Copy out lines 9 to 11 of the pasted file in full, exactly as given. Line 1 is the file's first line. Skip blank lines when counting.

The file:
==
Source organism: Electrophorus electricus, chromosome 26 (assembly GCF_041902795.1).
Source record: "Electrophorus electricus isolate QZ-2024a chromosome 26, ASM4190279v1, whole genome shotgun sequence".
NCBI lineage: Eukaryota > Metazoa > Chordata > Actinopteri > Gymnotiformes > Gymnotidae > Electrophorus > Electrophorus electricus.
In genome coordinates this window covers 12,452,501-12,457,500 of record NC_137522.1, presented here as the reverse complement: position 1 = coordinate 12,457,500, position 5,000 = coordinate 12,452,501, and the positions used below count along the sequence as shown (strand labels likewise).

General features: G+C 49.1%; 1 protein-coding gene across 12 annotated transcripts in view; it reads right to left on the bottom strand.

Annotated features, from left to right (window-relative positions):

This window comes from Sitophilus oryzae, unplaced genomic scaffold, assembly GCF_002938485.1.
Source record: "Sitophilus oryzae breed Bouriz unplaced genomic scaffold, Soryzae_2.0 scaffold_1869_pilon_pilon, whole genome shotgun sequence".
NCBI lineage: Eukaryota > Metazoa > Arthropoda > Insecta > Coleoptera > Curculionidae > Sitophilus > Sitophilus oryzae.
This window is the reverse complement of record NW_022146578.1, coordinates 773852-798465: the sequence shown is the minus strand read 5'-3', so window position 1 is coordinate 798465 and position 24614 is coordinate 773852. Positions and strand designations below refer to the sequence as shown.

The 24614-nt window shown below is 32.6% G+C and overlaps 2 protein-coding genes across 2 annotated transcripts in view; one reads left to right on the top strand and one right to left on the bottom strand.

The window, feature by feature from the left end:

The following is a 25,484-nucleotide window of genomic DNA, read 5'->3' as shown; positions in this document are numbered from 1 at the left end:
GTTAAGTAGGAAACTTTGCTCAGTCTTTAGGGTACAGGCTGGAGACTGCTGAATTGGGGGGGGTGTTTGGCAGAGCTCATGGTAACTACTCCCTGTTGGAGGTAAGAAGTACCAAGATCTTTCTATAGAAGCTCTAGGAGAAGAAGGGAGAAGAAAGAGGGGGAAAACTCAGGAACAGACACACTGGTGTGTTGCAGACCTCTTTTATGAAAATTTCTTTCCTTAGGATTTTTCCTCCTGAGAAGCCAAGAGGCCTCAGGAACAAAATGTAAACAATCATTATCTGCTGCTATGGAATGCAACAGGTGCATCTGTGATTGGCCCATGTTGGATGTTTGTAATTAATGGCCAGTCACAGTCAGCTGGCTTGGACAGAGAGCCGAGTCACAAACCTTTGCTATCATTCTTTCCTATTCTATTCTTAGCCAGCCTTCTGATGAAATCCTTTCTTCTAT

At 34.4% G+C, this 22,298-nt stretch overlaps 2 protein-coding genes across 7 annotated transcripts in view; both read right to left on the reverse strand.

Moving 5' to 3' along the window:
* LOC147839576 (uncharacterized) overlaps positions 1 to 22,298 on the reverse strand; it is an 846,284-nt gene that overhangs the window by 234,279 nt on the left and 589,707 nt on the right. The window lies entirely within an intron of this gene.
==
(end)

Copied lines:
NCBI lineage: Eukaryota > Metazoa > Arthropoda > Insecta > Coleoptera > Curculionidae > Sitophilus > Sitophilus oryzae.
This window is the reverse complement of record NW_022146578.1, coordinates 773852-798465: the sequence shown is the minus strand read 5'-3', so window position 1 is coordinate 798465 and position 24614 is coordinate 773852. Positions and strand designations below refer to the sequence as shown.

The 24614-nt window shown below is 32.6% G+C and overlaps 2 protein-coding genes across 2 annotated transcripts in view; one reads left to right on the top strand and one right to left on the bottom strand.